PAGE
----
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GastonCollege729x90 11-12-18

home : opinion : columnist January 17, 2019

1/9/2019 12:25:00 PM
Veteran's Corner: 22 Times A Day

Alex Patton, Veteran's Officer
Lincoln County, North Carolina

22 times a day. Not 22 times a year, a month or even a week, but 22 times per day. 22 times every day, 154 times every week, 669 times every month, and 8,030 times per year, every year. 22 times per day a Military Veteran somewhere in our country decides he or she has had enough.

Tired of the pain, tired of the sleepless nights, tired of the nightmares when they do sleep, tired of the endless medication, tired of being angry and not knowing why, and tired of thinking no one can and will help them, they do the only thing they think will solve the problem. They end it all. They decide for whatever reason life is no longer worth living and take their own life. Almost all the time, the warning signs are there, it just seldom just comes out of the blue. But it happens and it happens all too often.

court Street Grill 300

I see men and women who are struggling to adapt and function in our society. They are unsure of whom to trust and fear if they get treatment they will be labeled, lose their job, lose their right to own a weapon, and lose the respect of others. Some do eventually seek help. So many others refuse help and simply withdraw from everything and everyone. Then at some point they become part of the 22.

This statistic became a lot more personal in recent weeks for my family. When our youngest son joined the Marines, one of his friends joined with him. This young man always had a smile on his face and never seemed to take anything seriously. He was just enjoying life and trying to get a good laugh. Both served in combat in different units and both eventually got out after their enlistment was over. After the Marines our son got married and of course his friend was there with that same smile on his face as always.

I had not seen his friend since the wedding a couple of years ago. He was in school in Asheville, in a Marine Corps Motorcycle group, had a girlfriend and living life. Everyone thought the world of him and assumed he was doing well.

Then a couple of weeks ago everything changed. For whatever reason this young man became part of the 22. He decided to end it all. Seemingly out of nowhere he decided he was through with it all.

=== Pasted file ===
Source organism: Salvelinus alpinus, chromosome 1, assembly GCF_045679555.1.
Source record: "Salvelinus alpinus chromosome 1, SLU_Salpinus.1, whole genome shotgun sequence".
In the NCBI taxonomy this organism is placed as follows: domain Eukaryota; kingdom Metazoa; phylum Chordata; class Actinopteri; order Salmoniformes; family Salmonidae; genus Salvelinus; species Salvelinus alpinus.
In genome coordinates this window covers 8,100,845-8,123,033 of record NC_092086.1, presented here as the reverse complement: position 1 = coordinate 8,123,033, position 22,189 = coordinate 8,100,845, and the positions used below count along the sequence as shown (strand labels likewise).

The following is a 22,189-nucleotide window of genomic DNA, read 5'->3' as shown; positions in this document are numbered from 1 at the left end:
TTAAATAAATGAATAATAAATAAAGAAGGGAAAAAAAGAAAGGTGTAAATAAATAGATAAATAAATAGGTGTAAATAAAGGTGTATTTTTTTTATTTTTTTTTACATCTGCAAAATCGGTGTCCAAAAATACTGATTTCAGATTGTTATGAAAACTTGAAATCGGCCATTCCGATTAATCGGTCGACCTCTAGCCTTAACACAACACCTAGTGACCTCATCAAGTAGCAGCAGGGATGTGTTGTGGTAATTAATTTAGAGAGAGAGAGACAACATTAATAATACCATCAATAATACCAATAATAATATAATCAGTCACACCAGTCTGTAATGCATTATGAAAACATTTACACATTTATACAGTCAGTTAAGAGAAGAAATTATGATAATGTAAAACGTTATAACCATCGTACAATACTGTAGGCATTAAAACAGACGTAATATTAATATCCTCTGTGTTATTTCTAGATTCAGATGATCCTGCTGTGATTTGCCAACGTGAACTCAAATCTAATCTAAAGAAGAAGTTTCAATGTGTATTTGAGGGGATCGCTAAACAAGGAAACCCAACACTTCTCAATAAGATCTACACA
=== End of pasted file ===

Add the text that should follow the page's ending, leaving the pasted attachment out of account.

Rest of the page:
My family attended his Memorial Service this past weekend held by his Marine Corp brothers who he rode motorcycles with. One thing is certain, this guy was loved by many. When my sons lived at home there was a group of friends that would hang out at our house, swimming or just hanging out. All of them were at the funeral. One, still in the Marines, flew in from California. Another drove in from Wilmington. Friends from everywhere came to pay respects to a guy loved by so many. Hundreds were in attendance.

I could not help but wonder if he really knew how many people cared for him. Had he really known, would the result have been the same? We will perhaps never know what the final straw was that pushed him over the edge.

Here is what we do know. Help is available. If you are a combat veteran you can walk in to any VA facility whether you use VA healthcare or not and tell them you are struggling and they will help you. Do not believe what you hear about the VA on the news. Our VA facilities here are great and can and will help you if you will only let them. You or your family member can call the Veterans Crisis Line any time at 1-800-273-8255 and press 1. You can confidentially chat with someone at or you can text 838255.

Learn to recognize these warning signs:

  • Hopelessness; feeling like there’s no way out
  • Anxiety, agitation, sleeplessness, or mood swings
  • Feeling like there is no reason to live
  • Rage or anger
  • Engaging in risky activities without thinking
  • Increasing alcohol or drug misuse
  • Withdrawing from family and friends

If you are a family member or a friend of a combat Veteran, be there for them. Check on them often and do not let them withdraw from society. Have their battle buddies contact them and check on them. While no longer in combat, sometimes the war continues to rage inside for years if help is not sought.

Don’t think it just happens to young Veterans. Over 50% of the 22 are Vietnam War Veterans who have silently suffered for over 40 years.

Starting on March 5th at 7:30 p.m. there will be a support group starting in Lincolnton at Highland Drive Church. It will be led by a Combat Veteran Joey Briggs with the sole purpose of providing a place for Combat Veterans to share with others who have and are facing battles in their daily lives and to let you know what resources are available to help you.

Call our office or call Joey at 704-860-7751 for more details.

Veterans please don’t transfer the pain to your loved ones by becoming one of the 22. Seek the help you need and deserve. Call the hotline, call a friend, call a loved one, call us, just call someone when you feel you can no longer manage or just need to talk. Our office always stands ready to assist you.

Rest in Peace Thomas. You are missed.

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